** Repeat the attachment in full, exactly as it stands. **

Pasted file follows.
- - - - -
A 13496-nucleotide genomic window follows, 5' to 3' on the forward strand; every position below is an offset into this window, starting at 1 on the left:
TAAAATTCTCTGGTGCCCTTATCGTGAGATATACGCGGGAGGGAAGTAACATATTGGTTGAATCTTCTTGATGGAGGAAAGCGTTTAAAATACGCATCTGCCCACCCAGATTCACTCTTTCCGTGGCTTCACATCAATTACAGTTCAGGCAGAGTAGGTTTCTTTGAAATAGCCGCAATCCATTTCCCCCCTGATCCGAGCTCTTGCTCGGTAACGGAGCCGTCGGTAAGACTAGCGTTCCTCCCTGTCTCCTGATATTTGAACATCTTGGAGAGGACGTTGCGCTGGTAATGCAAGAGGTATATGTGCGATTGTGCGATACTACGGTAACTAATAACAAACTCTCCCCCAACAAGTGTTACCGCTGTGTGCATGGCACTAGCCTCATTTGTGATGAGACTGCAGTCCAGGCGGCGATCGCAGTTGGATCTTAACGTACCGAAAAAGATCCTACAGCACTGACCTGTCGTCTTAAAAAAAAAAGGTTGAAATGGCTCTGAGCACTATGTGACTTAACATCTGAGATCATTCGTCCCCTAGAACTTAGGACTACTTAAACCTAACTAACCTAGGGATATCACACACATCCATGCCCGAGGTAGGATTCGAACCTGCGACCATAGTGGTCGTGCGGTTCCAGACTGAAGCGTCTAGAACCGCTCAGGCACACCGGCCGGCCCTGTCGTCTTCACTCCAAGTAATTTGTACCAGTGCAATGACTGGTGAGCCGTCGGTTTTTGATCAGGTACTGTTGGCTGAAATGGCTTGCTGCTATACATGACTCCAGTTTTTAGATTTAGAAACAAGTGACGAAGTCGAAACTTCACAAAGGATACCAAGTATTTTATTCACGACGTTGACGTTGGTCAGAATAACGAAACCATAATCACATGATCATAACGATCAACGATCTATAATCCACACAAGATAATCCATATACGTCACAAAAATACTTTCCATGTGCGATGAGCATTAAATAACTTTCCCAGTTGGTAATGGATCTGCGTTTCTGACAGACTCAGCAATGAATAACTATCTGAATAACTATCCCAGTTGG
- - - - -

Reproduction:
A 13496-nucleotide genomic window follows, 5' to 3' on the forward strand; every position below is an offset into this window, starting at 1 on the left:
TAAAATTCTCTGGTGCCCTTATCGTGAGATATACGCGGGAGGGAAGTAACATATTGGTTGAATCTTCTTGATGGAGGAAAGCGTTTAAAATACGCATCTGCCCACCCAGATTCACTCTTTCCGTGGCTTCACATCAATTACAGTTCAGGCAGAGTAGGTTTCTTTGAAATAGCCGCAATCCATTTCCCCCCTGATCCGAGCTCTTGCTCGGTAACGGAGCCGTCGGTAAGACTAGCGTTCCTCCCTGTCTCCTGATATTTGAACATCTTGGAGAGGACGTTGCGCTGGTAATGCAAGAGGTATATGTGCGATTGTGCGATACTACGGTAACTAATAACAAACTCTCCCCCAACAAGTGTTACCGCTGTGTGCATGGCACTAGCCTCATTTGTGATGAGACTGCAGTCCAGGCGGCGATCGCAGTTGGATCTTAACGTACCGAAAAAGATCCTACAGCACTGACCTGTCGTCTTAAAAAAAAAAGGTTGAAATGGCTCTGAGCACTATGTGACTTAACATCTGAGATCATTCGTCCCCTAGAACTTAGGACTACTTAAACCTAACTAACCTAGGGATATCACACACATCCATGCCCGAGGTAGGATTCGAACCTGCGACCATAGTGGTCGTGCGGTTCCAGACTGAAGCGTCTAGAACCGCTCAGGCACACCGGCCGGCCCTGTCGTCTTCACTCCAAGTAATTTGTACCAGTGCAATGACTGGTGAGCCGTCGGTTTTTGATCAGGTACTGTTGGCTGAAATGGCTTGCTGCTATACATGACTCCAGTTTTTAGATTTAGAAACAAGTGACGAAGTCGAAACTTCACAAAGGATACCAAGTATTTTATTCACGACGTTGACGTTGGTCAGAATAACGAAACCATAATCACATGATCATAACGATCAACGATCTATAATCCACACAAGATAATCCATATACGTCACAAAAATACTTTCCATGTGCGATGAGCATTAAATAACTTTCCCAGTTGGTAATGGATCTGCGTTTCTGACAGACTCAGCAATGAATAACTATCTGAATAACTATCCCAGTTGG